Nonfiction > E.C. Stedman & E.M. Hutchinson, eds. > A Library of American Literature > 1835–1860
Stedman and Hutchinson, comps.  A Library of American Literature:
An Anthology in Eleven Volumes.  1891.
Vols. VI–VIII: Literature of the Republic, Part III., 1835–1860
Sambo’s Right to be Kilt
By Charles Graham Halpine (1829–1868)
[Life and Adventures, Songs, etc., of Private Miles O’Reilly. 1864.]

SOME tell us ’tis a burnin’ shame
  To make the naygers fight;
An’ that the thrade of bein’ kilt
  Belongs but to the white:
But as for me, upon my sowl!        5
  So liberal are we here,
I’ll let Sambo be murthered instead of myself,
  On every day in the year.
    On every day in the year, boys,
      And in every hour of the day;        10
    The right to be kilt I’ll divide wid him,
      An’ divil a word I’ll say.
In battle’s wild commotion
  I shouldn’t at all object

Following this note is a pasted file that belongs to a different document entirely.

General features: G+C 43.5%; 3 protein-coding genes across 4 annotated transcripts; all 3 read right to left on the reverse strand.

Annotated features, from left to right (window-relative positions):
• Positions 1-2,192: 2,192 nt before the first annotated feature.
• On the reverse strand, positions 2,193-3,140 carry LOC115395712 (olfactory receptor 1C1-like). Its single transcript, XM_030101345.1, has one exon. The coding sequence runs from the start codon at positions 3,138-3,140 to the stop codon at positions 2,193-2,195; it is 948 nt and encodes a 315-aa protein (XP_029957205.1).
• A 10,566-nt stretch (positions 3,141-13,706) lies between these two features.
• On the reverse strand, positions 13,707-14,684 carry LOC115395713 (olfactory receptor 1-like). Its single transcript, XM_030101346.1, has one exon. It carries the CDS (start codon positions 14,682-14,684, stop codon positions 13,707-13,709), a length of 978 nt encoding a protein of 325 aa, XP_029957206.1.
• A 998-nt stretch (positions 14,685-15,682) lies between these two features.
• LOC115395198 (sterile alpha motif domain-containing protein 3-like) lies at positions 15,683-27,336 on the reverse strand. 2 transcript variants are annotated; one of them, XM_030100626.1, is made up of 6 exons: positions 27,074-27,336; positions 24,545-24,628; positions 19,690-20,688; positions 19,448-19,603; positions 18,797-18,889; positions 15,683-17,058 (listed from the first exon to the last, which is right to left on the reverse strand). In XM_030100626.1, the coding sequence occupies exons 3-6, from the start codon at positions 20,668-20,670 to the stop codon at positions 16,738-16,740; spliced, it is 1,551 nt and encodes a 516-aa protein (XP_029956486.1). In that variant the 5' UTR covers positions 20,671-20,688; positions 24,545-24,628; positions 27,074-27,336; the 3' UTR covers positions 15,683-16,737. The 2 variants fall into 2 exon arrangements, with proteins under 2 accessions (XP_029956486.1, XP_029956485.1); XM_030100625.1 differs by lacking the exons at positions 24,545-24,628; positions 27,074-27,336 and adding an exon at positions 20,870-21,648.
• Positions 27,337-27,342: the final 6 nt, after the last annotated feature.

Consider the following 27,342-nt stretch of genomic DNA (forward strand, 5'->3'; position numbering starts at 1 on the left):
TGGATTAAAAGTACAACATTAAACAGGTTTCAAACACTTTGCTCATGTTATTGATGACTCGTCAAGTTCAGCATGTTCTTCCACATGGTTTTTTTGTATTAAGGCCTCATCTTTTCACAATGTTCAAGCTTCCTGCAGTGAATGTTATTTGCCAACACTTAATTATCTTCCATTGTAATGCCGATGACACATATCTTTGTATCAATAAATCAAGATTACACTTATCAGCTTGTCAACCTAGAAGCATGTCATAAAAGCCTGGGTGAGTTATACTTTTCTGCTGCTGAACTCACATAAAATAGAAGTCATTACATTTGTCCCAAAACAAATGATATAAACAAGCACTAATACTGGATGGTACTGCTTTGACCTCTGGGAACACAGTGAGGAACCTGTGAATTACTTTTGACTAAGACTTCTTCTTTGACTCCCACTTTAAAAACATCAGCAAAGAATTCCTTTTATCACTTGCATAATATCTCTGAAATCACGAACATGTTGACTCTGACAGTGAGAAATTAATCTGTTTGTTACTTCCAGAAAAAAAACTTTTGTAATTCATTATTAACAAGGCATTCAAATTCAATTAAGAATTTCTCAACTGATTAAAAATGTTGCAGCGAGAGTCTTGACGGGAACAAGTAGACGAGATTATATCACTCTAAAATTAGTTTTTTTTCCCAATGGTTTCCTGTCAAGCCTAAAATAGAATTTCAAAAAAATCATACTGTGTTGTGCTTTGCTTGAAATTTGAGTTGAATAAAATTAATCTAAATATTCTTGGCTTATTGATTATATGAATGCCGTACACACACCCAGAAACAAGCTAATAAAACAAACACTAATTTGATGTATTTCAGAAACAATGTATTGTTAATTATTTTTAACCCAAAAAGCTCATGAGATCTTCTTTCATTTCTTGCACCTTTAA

If Sambo’s body should stop a ball        15
  That was comin’ for me direct;
And the prod of a Southern bagnet,
  So ginerous are we here,
I’ll resign, and let Sambo take it
  On every day in the year.        20
    On every day in the year, boys,
      And wid none o’ your nasty pride,
    All my right in a Southern bagnet prod
      Wid Sambo I’ll divide!
The men who object to Sambo        25
  Should take his place and fight;
And it’s betther to have a nayger’s hue
  Than a liver that’s wake an’ white.
Though Sambo’s black as the ace of spades,
  His finger a thrigger can pull,        30
And his eye runs sthraight on the barrel-sights
  From undher its thatch of wool.
    So hear me all, boys darlin’,
      Don’t think I’m tippin’ you chaff,
    The right to be kilt we’ll divide wid him,        35
      And give him the largest half!


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